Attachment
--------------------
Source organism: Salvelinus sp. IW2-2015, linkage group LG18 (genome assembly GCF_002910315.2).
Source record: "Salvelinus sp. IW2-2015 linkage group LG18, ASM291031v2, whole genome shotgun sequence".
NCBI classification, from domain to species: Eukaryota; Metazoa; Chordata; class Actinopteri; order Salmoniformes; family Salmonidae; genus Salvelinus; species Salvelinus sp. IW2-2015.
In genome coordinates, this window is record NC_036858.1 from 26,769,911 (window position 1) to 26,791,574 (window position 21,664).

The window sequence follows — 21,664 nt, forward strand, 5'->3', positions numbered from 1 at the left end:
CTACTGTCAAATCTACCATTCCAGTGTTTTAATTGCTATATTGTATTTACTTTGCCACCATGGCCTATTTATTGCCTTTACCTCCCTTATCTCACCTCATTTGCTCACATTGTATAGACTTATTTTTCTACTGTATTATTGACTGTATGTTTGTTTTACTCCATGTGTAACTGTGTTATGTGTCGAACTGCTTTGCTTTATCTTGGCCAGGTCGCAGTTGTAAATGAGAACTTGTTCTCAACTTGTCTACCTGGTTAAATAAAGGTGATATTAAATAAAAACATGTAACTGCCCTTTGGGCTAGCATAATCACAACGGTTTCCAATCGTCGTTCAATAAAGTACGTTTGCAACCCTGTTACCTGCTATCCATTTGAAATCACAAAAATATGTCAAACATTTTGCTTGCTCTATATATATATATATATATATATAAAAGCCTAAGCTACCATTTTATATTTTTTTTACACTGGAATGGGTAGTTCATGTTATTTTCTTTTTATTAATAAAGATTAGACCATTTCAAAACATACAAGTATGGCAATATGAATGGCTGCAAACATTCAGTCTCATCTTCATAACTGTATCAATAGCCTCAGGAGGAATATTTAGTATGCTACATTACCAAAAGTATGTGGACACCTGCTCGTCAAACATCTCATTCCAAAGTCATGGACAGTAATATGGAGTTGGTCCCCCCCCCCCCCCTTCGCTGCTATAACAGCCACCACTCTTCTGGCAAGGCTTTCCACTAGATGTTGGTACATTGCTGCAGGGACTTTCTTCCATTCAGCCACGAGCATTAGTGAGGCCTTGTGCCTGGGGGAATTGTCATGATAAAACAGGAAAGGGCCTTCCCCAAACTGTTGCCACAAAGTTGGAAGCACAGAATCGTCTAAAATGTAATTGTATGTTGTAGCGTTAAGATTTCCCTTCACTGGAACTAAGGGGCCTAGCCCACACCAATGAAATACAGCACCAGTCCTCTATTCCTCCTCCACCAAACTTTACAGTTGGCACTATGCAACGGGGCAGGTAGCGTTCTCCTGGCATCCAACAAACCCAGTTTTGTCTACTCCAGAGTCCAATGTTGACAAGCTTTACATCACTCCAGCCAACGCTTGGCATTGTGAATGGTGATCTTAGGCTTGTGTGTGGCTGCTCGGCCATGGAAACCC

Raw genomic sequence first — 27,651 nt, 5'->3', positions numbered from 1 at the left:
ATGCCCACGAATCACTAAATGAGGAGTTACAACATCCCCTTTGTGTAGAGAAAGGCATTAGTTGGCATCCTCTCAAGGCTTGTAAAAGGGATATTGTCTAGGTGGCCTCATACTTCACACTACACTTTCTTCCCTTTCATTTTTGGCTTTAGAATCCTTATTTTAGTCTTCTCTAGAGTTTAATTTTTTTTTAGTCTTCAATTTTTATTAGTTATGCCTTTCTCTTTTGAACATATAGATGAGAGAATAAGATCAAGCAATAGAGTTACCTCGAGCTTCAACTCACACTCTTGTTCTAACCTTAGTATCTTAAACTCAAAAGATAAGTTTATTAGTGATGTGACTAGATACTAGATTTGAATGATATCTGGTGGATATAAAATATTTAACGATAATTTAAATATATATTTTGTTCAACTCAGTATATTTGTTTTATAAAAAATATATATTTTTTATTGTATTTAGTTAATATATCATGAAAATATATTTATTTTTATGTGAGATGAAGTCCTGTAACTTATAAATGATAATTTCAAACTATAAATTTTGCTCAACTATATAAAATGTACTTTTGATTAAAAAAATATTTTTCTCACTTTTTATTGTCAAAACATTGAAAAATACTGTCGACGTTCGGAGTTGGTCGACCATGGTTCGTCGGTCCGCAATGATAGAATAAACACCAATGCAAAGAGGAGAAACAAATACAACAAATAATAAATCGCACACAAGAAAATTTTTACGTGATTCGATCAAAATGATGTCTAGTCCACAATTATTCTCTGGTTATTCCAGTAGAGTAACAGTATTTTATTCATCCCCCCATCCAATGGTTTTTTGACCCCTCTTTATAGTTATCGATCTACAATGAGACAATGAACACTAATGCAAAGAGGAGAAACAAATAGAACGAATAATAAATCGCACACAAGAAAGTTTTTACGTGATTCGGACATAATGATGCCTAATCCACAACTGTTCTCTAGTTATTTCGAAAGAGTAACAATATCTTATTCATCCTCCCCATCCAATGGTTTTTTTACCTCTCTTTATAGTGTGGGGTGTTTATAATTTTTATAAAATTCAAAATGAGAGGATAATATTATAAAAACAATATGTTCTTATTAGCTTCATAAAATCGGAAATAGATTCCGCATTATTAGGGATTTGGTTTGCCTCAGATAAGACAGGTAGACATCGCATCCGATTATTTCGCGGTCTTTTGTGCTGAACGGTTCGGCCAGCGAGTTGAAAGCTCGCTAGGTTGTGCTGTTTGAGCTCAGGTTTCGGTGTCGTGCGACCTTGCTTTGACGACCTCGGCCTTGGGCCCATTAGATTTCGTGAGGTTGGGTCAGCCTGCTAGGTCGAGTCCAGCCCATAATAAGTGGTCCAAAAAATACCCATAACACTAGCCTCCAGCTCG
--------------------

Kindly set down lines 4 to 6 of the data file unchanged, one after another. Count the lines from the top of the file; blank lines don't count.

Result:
In genome coordinates, this window is record NC_036858.1 from 26,769,911 (window position 1) to 26,791,574 (window position 21,664).

The window sequence follows — 21,664 nt, forward strand, 5'->3', positions numbered from 1 at the left end:
CTACTGTCAAATCTACCATTCCAGTGTTTTAATTGCTATATTGTATTTACTTTGCCACCATGGCCTATTTATTGCCTTTACCTCCCTTATCTCACCTCATTTGCTCACATTGTATAGACTTATTTTTCTACTGTATTATTGACTGTATGTTTGTTTTACTCCATGTGTAACTGTGTTATGTGTCGAACTGCTTTGCTTTATCTTGGCCAGGTCGCAGTTGTAAATGAGAACTTGTTCTCAACTTGTCTACCTGGTTAAATAAAGGTGATATTAAATAAAAACATGTAACTGCCCTTTGGGCTAGCATAATCACAACGGTTTCCAATCGTCGTTCAATAAAGTACGTTTGCAACCCTGTTACCTGCTATCCATTTGAAATCACAAAAATATGTCAAACATTTTGCTTGCTCTATATATATATATATATATATATAAAAGCCTAAGCTACCATTTTATATTTTTTTTACACTGGAATGGGTAGTTCATGTTATTTTCTTTTTATTAATAAAGATTAGACCATTTCAAAACATACAAGTATGGCAATATGAATGGCTGCAAACATTCAGTCTCATCTTCATAACTGTATCAATAGCCTCAGGAGGAATATTTAGTATGCTACATTACCAAAAGTATGTGGACACCTGCTCGTCAAACATCTCATTCCAAAGTCATGGACAGTAATATGGAGTTGGTCCCCCCCCCCCCCCTTCGCTGCTATAACAGCCACCACTCTTCTGGCAAGGCTTTCCACTAGATGTTGGTACATTGCTGCAGGGACTTTCTTCCATTCAGCCACGAGCATTAGTGAGGCCTTGTGCCTGGGGGAATTGTCATGATAAAACAGGAAAGGGCCTTCCCCAAACTGTTGCCACAAAGTTGGAAGCACAGAATCGTCTAAAATGTAATTGTATGTTGTAGCGTTAAGATTTCCCTTCACTGGAACTAAGGGGCCTAGCCCACACCAATGAAATACAGCACCAGTCCTCTATTCCTCCTCCACCAAACTTTACAGTTGGCACTATGCAACGGGGCAGGTAGCGTTCTCCTGGCATCCAACAAACCCAGTTTTGTCTACTCCAGAGTCCAATGTTGACAAGCTTTACATCACTCCAGCCAACGCTTGGCATTGTGAATGGTGATCTTAGGCTTGTGTGTGGCTGCTCGGCCATGGAAACCC